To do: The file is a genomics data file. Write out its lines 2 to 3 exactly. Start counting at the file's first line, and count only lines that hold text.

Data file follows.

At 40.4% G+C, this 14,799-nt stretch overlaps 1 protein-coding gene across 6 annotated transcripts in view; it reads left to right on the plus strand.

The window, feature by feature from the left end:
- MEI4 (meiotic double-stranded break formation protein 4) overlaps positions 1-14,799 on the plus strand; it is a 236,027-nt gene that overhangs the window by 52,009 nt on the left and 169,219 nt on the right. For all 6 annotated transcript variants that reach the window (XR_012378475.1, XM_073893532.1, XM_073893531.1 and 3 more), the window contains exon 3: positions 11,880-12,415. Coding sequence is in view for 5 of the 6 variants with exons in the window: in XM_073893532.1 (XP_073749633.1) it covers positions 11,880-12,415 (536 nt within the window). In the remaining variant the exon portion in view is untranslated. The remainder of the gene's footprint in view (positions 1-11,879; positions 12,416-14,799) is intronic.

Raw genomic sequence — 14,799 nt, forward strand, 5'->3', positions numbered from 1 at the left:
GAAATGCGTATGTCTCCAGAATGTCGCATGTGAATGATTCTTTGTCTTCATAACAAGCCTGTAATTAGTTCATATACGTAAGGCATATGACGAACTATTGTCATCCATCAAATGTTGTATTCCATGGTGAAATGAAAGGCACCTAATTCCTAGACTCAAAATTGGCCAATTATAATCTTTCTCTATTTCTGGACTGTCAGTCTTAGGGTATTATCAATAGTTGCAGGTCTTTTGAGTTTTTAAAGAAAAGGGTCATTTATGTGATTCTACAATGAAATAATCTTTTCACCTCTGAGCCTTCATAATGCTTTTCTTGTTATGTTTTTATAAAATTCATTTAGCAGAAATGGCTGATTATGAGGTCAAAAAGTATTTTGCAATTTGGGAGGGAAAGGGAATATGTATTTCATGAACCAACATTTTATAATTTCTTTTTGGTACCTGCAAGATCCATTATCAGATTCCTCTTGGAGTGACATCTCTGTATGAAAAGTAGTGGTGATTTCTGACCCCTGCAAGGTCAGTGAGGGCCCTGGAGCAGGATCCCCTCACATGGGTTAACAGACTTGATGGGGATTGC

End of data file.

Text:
The window, feature by feature from the left end:
- MEI4 (meiotic double-stranded break formation protein 4) overlaps positions 1-14,799 on the plus strand; it is a 236,027-nt gene that overhangs the window by 52,009 nt on the left and 169,219 nt on the right. For all 6 annotated transcript variants that reach the window (XR_012378475.1, XM_073893532.1, XM_073893531.1 and 3 more), the window contains exon 3: positions 11,880-12,415. Coding sequence is in view for 5 of the 6 variants with exons in the window: in XM_073893532.1 (XP_073749633.1) it covers positions 11,880-12,415 (536 nt within the window). In the remaining variant the exon portion in view is untranslated. The remainder of the gene's footprint in view (positions 1-11,879; positions 12,416-14,799) is intronic.